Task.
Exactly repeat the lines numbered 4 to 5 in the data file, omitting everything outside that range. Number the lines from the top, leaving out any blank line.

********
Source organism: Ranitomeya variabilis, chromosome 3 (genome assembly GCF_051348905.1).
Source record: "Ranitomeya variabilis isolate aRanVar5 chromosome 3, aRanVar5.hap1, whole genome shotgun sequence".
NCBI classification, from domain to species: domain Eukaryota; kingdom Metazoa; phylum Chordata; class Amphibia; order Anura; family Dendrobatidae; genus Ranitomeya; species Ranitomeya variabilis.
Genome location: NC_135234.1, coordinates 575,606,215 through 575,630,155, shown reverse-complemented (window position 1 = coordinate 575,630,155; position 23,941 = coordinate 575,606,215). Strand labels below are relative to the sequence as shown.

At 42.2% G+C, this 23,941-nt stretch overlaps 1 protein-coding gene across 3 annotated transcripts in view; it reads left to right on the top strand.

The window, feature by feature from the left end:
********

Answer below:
Genome location: NC_135234.1, coordinates 575,606,215 through 575,630,155, shown reverse-complemented (window position 1 = coordinate 575,630,155; position 23,941 = coordinate 575,606,215). Strand labels below are relative to the sequence as shown.

At 42.2% G+C, this 23,941-nt stretch overlaps 1 protein-coding gene across 3 annotated transcripts in view; it reads left to right on the top strand.